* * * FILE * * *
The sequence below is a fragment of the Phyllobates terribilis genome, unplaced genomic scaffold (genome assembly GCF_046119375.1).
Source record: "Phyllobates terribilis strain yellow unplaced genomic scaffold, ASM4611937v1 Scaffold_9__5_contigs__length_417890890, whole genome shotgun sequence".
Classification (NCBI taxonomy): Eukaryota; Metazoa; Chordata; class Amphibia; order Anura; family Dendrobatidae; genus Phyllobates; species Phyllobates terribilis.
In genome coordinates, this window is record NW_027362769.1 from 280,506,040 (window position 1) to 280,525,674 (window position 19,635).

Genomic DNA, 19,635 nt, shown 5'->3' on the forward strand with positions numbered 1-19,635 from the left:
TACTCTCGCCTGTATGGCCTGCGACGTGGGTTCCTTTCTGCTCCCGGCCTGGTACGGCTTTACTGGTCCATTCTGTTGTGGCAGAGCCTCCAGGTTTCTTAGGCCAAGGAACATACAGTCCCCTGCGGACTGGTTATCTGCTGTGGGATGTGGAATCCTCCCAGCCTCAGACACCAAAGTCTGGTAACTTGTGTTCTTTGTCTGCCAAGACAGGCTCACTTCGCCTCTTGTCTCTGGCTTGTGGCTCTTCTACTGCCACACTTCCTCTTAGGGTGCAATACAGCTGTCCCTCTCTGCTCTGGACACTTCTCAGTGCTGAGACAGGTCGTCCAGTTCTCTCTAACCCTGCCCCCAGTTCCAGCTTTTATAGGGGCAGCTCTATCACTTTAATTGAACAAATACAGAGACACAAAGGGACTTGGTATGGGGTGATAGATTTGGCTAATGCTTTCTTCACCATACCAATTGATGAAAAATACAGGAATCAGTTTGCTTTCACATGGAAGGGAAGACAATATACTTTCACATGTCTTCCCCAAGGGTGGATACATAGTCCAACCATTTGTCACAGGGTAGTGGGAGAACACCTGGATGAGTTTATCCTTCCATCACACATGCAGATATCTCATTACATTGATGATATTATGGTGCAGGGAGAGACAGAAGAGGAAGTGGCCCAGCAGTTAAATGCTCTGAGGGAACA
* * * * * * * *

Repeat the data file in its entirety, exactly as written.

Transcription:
The sequence below is a fragment of the Phyllobates terribilis genome, unplaced genomic scaffold (genome assembly GCF_046119375.1).
Source record: "Phyllobates terribilis strain yellow unplaced genomic scaffold, ASM4611937v1 Scaffold_9__5_contigs__length_417890890, whole genome shotgun sequence".
Classification (NCBI taxonomy): Eukaryota; Metazoa; Chordata; class Amphibia; order Anura; family Dendrobatidae; genus Phyllobates; species Phyllobates terribilis.
In genome coordinates, this window is record NW_027362769.1 from 280,506,040 (window position 1) to 280,525,674 (window position 19,635).

Genomic DNA, 19,635 nt, shown 5'->3' on the forward strand with positions numbered 1-19,635 from the left:
TACTCTCGCCTGTATGGCCTGCGACGTGGGTTCCTTTCTGCTCCCGGCCTGGTACGGCTTTACTGGTCCATTCTGTTGTGGCAGAGCCTCCAGGTTTCTTAGGCCAAGGAACATACAGTCCCCTGCGGACTGGTTATCTGCTGTGGGATGTGGAATCCTCCCAGCCTCAGACACCAAAGTCTGGTAACTTGTGTTCTTTGTCTGCCAAGACAGGCTCACTTCGCCTCTTGTCTCTGGCTTGTGGCTCTTCTACTGCCACACTTCCTCTTAGGGTGCAATACAGCTGTCCCTCTCTGCTCTGGACACTTCTCAGTGCTGAGACAGGTCGTCCAGTTCTCTCTAACCCTGCCCCCAGTTCCAGCTTTTATAGGGGCAGCTCTATCACTTTAATTGAACAAATACAGAGACACAAAGGGACTTGGTATGGGGTGATAGATTTGGCTAATGCTTTCTTCACCATACCAATTGATGAAAAATACAGGAATCAGTTTGCTTTCACATGGAAGGGAAGACAATATACTTTCACATGTCTTCCCCAAGGGTGGATACATAGTCCAACCATTTGTCACAGGGTAGTGGGAGAACACCTGGATGAGTTTATCCTTCCATCACACATGCAGATATCTCATTACATTGATGATATTATGGTGCAGGGAGAGACAGAAGAGGAAGTGGCCCAGCAGTTAAATGCTCTGAGGGAACA